Antisense RNA strategies for metabolic engineering of Clostridium acetobutylicum.
We examined the effectiveness of antisense RNA (as RNA) strategies for metabolic engineering of Clostridium acetobutylicum. Strain ATCC 824(pRD4) was developed to produce a 102-nucleotide asRNA with 87% complementarity to the butyrate kinase (BK) gene. Strain ATCC 824(pRD4) exhibited 85 to 90% lower BK and acetate kinase specific activities than the control strain. Strain ATCC 824(pRD4) also exhibited 45 to 50% lower phosphotransbutyrylase (PTB) and phosphotransacetylase specific activities than the control strain. This strain exhibited earlier induction of solventogenesis, which resulted in 50 and 35% higher final concentrations of acetone and butanol, respectively, than the concentrations in the control. Strain ATCC 824(pRD1) was developed to putatively produce a 698-nucleotide asRNA with 96% complementarity to the PTB gene. Strain ATCC 824(pRD1) exhibited 70 and 80% lower PTB and BK activities, respectively, than the control exhibited. It also exhibited 300% higher levels of a lactate dehydrogenase activity than the control exhibited. The growth yields of ATCC 824(pRD1) were 28% less than the growth yields of the control. While the levels of acids were not affected in ATCC 824(pRD1) fermentations, the acetone and butanol concentrations were 96 and 75% lower, respectively, than the concentrations in the control fermentations. The lower level of solvent production by ATCC 824(pRD1) was compensated for by approximately 100-fold higher levels of lactate production. The lack of any significant impact on butyrate formation fluxes by the lower PTB and BK levels suggests that butyrate formation fluxes are not controlled by the levels of the butyrate formation enzymes. (+info)
Temperature and pH conditions that prevail during fermentation of sausages are optimal for production of the antilisterial bacteriocin sakacin K.
Sakacin K is an antilisterial bacteriocin produced by Lactobacillus sake CTC 494, a strain isolated from Spanish dry fermented sausages. The biokinetics of cell growth and bacteriocin production of L. sake CTC 494 in vitro during laboratory fermentations were investigated by making use of MRS broth. The data obtained from the fermentations was used to set up a predictive model to describe the influence of the physical factors temperature and pH on microbial behavior. The model was validated successfully for all components. However, the specific bacteriocin production rate seemed to have an upper limit. Both cell growth and bacteriocin activity were very much influenced by changes in temperature and pH. The production of biomass was closely related to bacteriocin activity, indicating primary metabolite kinetics, but was not the only factor of importance. Acidity dramatically influenced both the production and the inactivation of sakacin K; the optimal pH for cell growth did not correspond to the pH for maximal sakacin K activity. Furthermore, cells grew well at 35 degrees C but no bacteriocin production could be detected at this temperature. L. sake CTC 494 shows special promise for implementation as a novel bacteriocin-producing sausage starter culture with antilisterial properties, considering the fact that the temperature and acidity conditions that prevail during the fermentation process of dry fermented sausages are optimal for the production of sakacin K. (+info)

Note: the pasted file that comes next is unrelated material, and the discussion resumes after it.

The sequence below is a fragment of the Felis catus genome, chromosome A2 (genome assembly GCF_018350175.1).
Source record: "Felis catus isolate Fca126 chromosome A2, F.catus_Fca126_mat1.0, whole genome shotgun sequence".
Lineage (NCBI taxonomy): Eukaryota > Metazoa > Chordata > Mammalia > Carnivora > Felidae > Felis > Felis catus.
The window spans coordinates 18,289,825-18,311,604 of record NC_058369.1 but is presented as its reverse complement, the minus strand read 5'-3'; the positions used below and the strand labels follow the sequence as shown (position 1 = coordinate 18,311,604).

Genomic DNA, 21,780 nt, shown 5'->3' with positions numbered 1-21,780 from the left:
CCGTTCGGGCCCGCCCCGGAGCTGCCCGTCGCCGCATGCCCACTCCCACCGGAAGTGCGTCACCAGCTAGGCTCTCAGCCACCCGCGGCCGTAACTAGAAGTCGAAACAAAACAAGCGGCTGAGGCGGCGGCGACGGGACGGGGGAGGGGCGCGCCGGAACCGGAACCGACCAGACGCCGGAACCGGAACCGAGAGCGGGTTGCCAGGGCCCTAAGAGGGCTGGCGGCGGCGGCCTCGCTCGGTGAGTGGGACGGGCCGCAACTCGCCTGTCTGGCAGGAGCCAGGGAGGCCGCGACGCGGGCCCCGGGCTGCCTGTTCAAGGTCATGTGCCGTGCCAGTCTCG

Metabolic engineering of a 1,2-propanediol pathway in Escherichia coli.
1,2-Propanediol (1,2-PD) is a major commodity chemical that is currently derived from propylene, a nonrenewable resource. A goal of our research is to develop fermentation routes to 1,2-PD from renewable resources. Here we report the production of enantiomerically pure R-1,2-PD from glucose in Escherichia coli expressing NADH-linked glycerol dehydrogenase genes (E. coli gldA or Klebsiella pneumoniae dhaD). We also show that E. coli overexpressing the E. coli methylglyoxal synthase gene (mgs) produced 1,2-PD. The expression of either glycerol dehydrogenase or methylglyoxal synthase resulted in the anaerobic production of approximately 0.25 g of 1,2-PD per liter. R-1,2-PD production was further improved to 0.7 g of 1,2-PD per liter when methylglyoxal synthase and glycerol dehydrogenase (gldA) were coexpressed. In vitro studies indicated that the route to R-1,2-PD involved the reduction of methylglyoxal to R-lactaldehyde by the recombinant glycerol dehydrogenase and the reduction of R-lactaldehyde to R-1, 2-PD by a native E. coli activity. We expect that R-1,2-PD production can be significantly improved through further metabolic and bioprocess engineering. (+info)